Friday, January 06, 2006

Appeals court decision upholds crack cocaine sentencing ratio

A federal appeals court has ruled that judges cannot ignore federal

Guidelines enacted by Congress require judges to use a ratio treating one gram of crack cocaine like 100 grams of powder cocaine when they sentence convicted crack dealers. The increase in weight can trigger longer prison sentences.

The decision comes one year after the U.S. Supreme Court ruled the guidelines are advisory, not mandatory, for judges crafting sentences.

In Providence, U.S. District Court Judge Ernest Torres opted for a 20-to-1 ratio instead of 100-to-1 when he sentenced two convicted crack dealers, Shawn Lewis and Sambath Pho, in September and October. The U.S. Attorney's office appealed the decision, arguing that only Congress can create policy.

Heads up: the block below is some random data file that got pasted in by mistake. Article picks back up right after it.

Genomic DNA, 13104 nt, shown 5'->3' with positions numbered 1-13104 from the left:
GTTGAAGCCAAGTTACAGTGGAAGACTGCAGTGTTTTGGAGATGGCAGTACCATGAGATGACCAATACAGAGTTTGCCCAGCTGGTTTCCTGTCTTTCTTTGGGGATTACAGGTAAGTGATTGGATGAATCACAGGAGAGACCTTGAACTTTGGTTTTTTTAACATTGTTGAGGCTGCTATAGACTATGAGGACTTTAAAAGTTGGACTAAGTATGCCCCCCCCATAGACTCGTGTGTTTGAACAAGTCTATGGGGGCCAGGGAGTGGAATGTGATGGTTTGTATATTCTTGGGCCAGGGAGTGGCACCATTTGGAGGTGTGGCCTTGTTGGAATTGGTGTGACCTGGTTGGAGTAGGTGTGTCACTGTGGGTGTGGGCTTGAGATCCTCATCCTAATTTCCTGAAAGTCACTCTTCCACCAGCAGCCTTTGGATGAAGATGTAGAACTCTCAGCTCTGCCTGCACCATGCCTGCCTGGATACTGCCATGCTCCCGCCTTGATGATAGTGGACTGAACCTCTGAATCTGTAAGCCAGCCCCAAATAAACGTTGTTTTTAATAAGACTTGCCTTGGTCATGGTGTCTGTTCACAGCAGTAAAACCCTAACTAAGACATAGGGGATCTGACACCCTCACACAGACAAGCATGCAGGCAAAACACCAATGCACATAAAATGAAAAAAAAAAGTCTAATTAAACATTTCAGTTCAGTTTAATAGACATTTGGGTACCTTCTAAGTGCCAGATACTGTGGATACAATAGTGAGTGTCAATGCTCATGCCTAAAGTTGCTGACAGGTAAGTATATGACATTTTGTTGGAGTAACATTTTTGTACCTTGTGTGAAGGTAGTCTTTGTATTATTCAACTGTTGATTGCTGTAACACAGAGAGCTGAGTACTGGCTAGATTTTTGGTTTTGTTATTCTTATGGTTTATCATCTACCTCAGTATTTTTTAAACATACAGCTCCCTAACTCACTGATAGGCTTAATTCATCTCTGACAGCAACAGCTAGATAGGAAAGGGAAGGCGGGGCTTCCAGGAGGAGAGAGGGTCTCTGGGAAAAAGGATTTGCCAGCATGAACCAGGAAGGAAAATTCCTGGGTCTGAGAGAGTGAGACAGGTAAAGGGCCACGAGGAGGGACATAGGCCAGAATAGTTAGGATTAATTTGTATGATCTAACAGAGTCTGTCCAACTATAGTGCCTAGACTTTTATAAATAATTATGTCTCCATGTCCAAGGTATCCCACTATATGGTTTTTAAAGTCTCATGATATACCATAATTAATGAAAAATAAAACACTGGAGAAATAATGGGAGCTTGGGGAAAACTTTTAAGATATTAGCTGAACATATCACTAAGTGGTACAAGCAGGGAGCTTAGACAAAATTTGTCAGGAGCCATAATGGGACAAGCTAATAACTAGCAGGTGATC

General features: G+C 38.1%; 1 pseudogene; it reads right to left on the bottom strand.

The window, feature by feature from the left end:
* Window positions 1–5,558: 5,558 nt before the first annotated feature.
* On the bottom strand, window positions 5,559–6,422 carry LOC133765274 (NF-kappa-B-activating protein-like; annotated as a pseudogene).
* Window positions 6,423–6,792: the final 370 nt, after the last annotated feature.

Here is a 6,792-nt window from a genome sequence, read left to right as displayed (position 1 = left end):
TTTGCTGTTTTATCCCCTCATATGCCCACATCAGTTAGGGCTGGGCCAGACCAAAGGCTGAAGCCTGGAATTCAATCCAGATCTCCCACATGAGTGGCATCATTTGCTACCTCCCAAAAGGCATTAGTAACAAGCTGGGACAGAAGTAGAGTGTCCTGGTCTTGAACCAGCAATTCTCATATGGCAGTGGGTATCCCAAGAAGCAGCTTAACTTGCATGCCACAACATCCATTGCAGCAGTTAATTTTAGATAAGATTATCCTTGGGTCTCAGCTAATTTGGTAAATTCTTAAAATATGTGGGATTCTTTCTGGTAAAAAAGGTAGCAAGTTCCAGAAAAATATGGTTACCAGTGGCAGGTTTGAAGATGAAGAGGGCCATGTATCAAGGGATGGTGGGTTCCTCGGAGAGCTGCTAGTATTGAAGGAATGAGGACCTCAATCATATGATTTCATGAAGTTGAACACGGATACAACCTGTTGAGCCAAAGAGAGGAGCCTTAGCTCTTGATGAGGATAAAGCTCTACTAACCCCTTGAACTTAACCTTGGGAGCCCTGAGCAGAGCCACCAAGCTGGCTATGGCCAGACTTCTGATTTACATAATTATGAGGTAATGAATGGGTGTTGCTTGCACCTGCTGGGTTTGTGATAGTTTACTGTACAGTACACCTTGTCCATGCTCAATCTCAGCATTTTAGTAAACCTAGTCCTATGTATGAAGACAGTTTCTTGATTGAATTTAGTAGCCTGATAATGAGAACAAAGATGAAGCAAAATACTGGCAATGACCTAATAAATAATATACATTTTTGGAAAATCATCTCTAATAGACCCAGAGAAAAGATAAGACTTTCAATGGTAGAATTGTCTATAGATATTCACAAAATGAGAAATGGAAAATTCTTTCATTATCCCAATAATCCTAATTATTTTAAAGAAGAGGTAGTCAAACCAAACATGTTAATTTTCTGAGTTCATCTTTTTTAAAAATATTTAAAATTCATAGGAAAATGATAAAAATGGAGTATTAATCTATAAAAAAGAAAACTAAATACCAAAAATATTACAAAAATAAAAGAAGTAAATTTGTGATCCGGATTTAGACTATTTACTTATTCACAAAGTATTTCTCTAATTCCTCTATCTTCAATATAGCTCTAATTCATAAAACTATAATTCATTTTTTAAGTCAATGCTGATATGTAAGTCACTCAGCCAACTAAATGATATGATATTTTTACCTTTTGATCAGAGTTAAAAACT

In Thursday's ruling from the 1st U.S. Circuit Court of Appeals in Boston, Judge Bruce Selya overruled Torres, but acknowledged the judge's "thoughtful attempt to deal with a problem that has tormented many enlightened observers."

Critics have derided the 100-to-1 ratio as racist, saying it causes many black drug dealers to receive longer prison sentences than white dealers who sell powder cocaine.

The U.S. Sentencing Commission recommended Congress adopt a 20-to-1 ratio in 2002, but lawmakers never acted on the proposal.

While judges can take into account case-specific considerations when deciding a sentence, Selya said they still must consult the guidelines and cannot ignore policies set by Congress.

The appeals court ordered a new sentencing for Pho and Lewis.

Pho's attorney, Edward Roy Jr., said he's considering whether to appeal the latest decision to the U.S. Supreme Court.


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